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Johnson City native Shulman not like 'Orange's' Yoga Jones

June 19th, 2014 9:28 pm by Nathan Baker

Johnson City native Shulman not like 'Orange's' Yoga Jones

Constance Shulman in a scene from Netflix's "Orange is the New Black." (Ursula Coyote / Netflix)

“Work hard to make something as beautiful and meaningful as you can, and when you’re done, pack it in and know it was all temporary.”

Constance Shulman’s character, the patient and wise Yoga Jones, an inmate incarcerated at the fictional Litchfield Federal Penitentiary on the effortlessly binge-able Netflix show “Orange is the New Black,” frequently doles out nuggets of Zen to her fellow prisoners, like so many spoonfuls of overly salty revenge mac and cheese in the cafeteria, but the Johnson City native said finding her own center isn’t as easy as it looks on television.

“I am very far away from Zen,” she said Thursday from her home in Manhattan. “I’m not wired, but I worry, I have kids. I wish I had some of her Zen-ness and calmness and her ability to — I don’t know — maybe see the big picture or have the ability to find perspective.

”As a mom, you want that so bad, because you want to be the calming force in the storm of growing up, but hopefully, I’ll have picked up something from this character myself.”

Shulman was the middle daughter of seven children and the first born in Johnson City to Massachusetts transplants who brought their corrugated cardboard box company, Tri-State Container Corp., to Elizabethton in the 1950s.

She, as did most of the Shulman children, attended East Tennessee State University School, and graduated from the University of Tennessee at Knoxville with a Bachelor of Fine Arts degree in speech and theater.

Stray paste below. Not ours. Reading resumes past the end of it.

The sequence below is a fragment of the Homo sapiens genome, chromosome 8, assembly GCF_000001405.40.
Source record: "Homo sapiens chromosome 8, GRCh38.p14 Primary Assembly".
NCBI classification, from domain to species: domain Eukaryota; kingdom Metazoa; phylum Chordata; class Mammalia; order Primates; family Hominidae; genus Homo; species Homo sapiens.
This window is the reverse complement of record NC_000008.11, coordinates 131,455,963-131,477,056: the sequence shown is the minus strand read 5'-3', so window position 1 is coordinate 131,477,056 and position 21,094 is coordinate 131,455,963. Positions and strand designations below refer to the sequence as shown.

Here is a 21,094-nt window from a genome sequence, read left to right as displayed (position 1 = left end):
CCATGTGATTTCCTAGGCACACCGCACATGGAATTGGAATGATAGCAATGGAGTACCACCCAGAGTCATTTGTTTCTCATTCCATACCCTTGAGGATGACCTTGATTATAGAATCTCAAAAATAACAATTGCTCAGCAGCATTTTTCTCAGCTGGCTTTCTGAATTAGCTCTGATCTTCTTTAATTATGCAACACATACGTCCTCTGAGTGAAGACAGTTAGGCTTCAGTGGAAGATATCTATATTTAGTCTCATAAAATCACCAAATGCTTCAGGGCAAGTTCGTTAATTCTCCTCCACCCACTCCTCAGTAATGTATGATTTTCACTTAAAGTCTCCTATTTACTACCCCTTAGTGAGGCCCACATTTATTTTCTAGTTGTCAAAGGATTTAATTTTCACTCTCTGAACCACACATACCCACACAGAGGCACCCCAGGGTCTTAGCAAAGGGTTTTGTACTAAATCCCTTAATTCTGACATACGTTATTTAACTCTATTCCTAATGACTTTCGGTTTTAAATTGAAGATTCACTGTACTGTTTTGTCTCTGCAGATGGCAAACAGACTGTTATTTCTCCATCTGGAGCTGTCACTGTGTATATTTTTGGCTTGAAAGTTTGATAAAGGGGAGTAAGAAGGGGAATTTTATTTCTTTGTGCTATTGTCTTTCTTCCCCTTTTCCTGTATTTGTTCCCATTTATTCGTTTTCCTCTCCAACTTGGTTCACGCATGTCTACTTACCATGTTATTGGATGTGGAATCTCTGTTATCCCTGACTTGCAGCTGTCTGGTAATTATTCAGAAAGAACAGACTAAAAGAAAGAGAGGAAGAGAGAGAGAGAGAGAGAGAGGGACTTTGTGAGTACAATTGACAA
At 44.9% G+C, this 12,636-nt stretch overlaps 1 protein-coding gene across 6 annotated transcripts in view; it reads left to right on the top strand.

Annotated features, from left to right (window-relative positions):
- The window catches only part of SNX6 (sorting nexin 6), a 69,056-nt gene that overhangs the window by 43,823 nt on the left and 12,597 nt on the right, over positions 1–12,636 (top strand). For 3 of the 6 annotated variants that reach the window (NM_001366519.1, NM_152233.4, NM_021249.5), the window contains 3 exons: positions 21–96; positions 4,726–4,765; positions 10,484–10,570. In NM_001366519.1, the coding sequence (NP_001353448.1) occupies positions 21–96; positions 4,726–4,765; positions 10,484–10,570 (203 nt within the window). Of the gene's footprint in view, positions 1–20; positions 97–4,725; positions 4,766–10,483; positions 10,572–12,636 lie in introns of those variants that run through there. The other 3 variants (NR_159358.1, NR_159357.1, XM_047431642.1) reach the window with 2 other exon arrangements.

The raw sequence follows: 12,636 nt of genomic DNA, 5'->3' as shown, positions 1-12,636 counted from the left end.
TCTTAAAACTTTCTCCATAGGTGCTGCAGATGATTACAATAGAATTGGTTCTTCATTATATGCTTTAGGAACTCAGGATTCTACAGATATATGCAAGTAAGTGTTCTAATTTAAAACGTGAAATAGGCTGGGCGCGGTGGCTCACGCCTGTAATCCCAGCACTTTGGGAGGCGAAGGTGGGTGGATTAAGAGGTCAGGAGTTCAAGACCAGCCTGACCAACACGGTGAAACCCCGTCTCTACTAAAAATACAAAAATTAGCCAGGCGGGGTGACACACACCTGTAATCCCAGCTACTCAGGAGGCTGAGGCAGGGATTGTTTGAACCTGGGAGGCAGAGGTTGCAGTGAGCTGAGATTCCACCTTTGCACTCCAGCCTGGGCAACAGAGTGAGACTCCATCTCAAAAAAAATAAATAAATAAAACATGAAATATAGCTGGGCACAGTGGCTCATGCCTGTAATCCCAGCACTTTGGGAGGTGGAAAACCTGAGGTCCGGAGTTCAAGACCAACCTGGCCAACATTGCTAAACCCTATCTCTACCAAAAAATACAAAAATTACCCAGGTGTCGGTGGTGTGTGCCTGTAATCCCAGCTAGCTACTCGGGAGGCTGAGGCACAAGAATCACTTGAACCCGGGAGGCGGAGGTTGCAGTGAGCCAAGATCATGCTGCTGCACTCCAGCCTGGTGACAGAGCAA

After college, she moved to New York City, joined an acting conservatory and still lives in the metropolis with her husband and two children, but even 30 years later, her bond to Northeast Tennessee remains firmly tied.

“I think once you’ve grown up in Tennessee, it sort of, I don’t know, it stays in your skin,” Shulman said in the characteristic gravelly-sweet Southern drawl to which she attributes much of her success as an actor. “I have been living up here 30 years, and I still have my accent, and people stop me all the time and they go ‘Oh, you’re not from up here.’ So, thirty years later, that accent stays with you.

“It’s strange, even though New York City is my home now, when I talk about my home, I still think of Johnson City as kind of being that. Maybe your growing up years are what you always consider your home.”

During her acting training, Shulman said she was advised to practice diction to rid her of her accent — to homogenize her voice as she puts it — to keep her unique manner of speaking from holding her back from landing major roles. But she disregarded the advice and stayed true to herself, at least partly because she probably couldn’t have lost the accent even if she tried, she said.